Defensive Distance Profiles (2011 season)
These distance profiles reveal a common pattern. With the exception of France, the profiles of teams with the better defensive records are elevated in the x-region between 30 and 50, and are correspondingly depressed in the region 0-30. A statistical test (the Kolmogorov-Smirnov if you must know) confirms that the green and red curves are generally different. In other words, teams with a better defensive record perform a higher percentage of their defensive actions in the 30-50 area of the field – say between the defensive third of the pitch and the half-way line, and a lower percentage in the region of the field behind that. The 30-50 area is traditionally controlled by the defensive or holding midfielder, and it seems that increased activity in this area of the pitch is a key component in protecting the goal.
Defensive Distance or number of defensive actions?
It should be made clear that so far we have not looked at total numbers of defensive actions, but only their relative distributions in space.
But there are differences between teams in the numbers of defensive actions as well. The “green” teams in our charts make somewhat fewer defensive actions than the red teams do. The teams conceding fewer goals perform on average 1183 defensive actions, while the teams conceding more perform 1259 defensive actions; similarly, the teams conceding fewer shots perform 1156 and those conceding more perform 1251. These are modest but statistically significant differences, and in fact there is a positive correlation between the number of defensive actions and the number of goals or shots that a team concedes. For goals conceded the correlation is .31 and for shots conceded it is also .31. Presumably the reason for the positive correlation is that teams conceding more are being attacked more.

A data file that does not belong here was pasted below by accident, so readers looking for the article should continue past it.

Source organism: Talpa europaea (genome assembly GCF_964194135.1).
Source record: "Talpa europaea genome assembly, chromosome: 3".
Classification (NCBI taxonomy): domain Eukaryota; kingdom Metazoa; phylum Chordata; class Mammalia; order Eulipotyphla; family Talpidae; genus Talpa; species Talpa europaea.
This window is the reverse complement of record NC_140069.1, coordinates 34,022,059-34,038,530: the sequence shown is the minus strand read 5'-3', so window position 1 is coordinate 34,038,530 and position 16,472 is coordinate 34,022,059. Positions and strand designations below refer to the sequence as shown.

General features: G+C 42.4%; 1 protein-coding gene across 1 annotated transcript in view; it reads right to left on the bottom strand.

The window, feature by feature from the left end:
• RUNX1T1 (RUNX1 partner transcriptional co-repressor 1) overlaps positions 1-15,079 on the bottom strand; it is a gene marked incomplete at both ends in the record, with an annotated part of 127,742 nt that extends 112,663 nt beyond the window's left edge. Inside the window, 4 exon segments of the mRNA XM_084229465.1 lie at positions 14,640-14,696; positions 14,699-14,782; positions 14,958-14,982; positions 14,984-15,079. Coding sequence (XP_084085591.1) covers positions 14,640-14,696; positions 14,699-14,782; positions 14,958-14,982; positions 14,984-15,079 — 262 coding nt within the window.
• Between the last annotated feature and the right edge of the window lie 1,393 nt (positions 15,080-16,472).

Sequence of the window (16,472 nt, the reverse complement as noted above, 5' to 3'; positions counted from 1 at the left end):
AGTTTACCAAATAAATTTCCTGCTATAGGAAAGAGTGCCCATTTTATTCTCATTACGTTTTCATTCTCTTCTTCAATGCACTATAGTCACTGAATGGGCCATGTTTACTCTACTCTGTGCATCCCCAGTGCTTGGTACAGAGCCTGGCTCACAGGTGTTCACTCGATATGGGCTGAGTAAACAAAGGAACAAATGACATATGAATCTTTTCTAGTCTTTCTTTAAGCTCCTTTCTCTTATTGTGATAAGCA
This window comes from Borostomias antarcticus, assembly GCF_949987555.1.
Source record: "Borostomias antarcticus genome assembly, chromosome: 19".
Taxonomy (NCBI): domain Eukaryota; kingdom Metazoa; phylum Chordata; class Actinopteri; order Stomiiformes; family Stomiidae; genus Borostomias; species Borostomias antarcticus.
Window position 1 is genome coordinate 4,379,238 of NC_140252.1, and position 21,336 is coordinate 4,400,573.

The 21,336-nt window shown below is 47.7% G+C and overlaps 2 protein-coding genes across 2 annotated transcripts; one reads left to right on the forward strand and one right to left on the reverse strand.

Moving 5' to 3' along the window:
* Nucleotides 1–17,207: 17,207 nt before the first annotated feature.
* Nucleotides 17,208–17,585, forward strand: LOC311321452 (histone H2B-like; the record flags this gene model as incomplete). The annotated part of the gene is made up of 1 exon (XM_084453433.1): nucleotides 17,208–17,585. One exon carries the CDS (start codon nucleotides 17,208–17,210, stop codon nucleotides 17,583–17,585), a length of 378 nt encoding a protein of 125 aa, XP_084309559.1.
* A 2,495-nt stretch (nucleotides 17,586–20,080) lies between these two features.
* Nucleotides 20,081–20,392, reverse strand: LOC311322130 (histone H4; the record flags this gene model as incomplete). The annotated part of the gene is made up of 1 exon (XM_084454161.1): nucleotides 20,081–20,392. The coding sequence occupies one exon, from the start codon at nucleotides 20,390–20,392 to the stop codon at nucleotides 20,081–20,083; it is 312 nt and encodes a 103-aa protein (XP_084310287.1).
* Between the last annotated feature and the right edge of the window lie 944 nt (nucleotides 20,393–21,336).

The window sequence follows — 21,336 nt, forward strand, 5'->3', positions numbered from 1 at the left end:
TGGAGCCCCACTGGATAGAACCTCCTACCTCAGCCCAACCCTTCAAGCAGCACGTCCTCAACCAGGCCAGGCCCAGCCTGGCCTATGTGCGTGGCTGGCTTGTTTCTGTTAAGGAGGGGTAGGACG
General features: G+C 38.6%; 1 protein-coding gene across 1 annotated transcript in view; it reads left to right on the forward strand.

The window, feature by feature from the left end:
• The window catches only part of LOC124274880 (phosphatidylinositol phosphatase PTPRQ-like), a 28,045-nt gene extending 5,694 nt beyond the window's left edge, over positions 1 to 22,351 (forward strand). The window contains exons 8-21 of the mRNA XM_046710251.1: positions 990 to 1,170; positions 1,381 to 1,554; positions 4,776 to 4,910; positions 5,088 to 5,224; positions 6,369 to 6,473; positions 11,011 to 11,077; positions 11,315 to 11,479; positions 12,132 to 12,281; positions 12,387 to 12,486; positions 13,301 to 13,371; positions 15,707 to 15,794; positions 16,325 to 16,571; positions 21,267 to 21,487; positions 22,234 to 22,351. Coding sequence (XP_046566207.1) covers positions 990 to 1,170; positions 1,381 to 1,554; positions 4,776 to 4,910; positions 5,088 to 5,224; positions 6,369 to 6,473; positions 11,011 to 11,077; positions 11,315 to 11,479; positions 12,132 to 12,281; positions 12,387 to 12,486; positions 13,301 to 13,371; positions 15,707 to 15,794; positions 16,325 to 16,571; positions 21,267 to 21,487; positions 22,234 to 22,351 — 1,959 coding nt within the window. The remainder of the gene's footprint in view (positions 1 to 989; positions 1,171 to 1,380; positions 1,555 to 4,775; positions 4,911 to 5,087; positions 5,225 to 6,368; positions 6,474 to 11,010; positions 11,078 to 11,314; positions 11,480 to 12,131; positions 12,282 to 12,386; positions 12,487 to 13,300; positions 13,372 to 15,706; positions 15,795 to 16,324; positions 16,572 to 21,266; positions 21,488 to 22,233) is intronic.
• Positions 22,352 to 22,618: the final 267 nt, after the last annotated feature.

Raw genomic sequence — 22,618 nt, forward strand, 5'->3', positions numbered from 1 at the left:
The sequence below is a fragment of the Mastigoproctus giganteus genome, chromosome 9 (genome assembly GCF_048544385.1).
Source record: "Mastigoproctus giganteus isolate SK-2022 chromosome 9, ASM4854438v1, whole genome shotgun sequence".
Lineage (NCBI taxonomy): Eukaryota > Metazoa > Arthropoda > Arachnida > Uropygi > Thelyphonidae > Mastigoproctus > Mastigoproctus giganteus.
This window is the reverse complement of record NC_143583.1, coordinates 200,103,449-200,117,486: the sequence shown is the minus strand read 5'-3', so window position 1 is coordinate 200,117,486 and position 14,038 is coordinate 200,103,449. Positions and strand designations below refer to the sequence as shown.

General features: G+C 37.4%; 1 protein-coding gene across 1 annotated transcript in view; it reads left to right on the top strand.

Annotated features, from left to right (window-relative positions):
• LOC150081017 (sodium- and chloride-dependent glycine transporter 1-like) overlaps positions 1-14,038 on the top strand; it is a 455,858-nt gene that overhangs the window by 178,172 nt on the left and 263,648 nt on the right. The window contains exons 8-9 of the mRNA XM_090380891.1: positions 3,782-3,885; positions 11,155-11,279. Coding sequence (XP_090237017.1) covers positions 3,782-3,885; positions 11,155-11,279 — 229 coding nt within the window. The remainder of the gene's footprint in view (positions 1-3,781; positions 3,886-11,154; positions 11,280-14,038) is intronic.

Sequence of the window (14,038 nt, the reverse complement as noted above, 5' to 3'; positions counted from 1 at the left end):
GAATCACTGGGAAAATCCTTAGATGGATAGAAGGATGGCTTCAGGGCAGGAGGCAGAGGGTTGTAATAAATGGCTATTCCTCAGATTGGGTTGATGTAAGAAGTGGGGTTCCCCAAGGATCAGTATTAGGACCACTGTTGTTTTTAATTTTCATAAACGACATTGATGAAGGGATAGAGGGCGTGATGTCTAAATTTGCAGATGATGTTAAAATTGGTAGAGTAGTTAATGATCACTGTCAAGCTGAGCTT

So could it be the overall number of defensive actions, rather than their positioning, that is associated with the differences in defensive performance?
To answer this question I regressed the numbers of defensive actions and the average defensive distances on goals conceded and then on shots conceded. The results were quite clear; the x-positioning of defensive actions (as represented by the ADD) is a much more important predictor of defensive results than the number of defensive actions.
The key results from the regressions are shown in the next two tables:
Regression 1. Goals conceded
|No. defensive actions||0.295||20%|
|Variance explained (R-sq) = 34%|
Regression 2. Shots on target conceded
|No. defensive actions||0.244||8%|
|Variance explained (R-sq) = 42%|
The Predictor Importance column shows that for goals conceded, the ADD accounts for 46% of the model variance compared to only 20% explained by the number of defensive actions. For shots conceded, ADD is an even more powerful predictor, and explains 53% of the model variance, while the number of defensive actions explains a mere 8%. This confirms that the ADD, and by implication, the defensive distance profile is the main determinant of defensive performance, not the number of defensive actions.
These results suggest that defensive actions in the holding midfield area are critical for preventing the opposition creating chances. Teams with strong defensive records do a high percentage of their defending in that area of the field.
What is the defensive distance profile of your team? …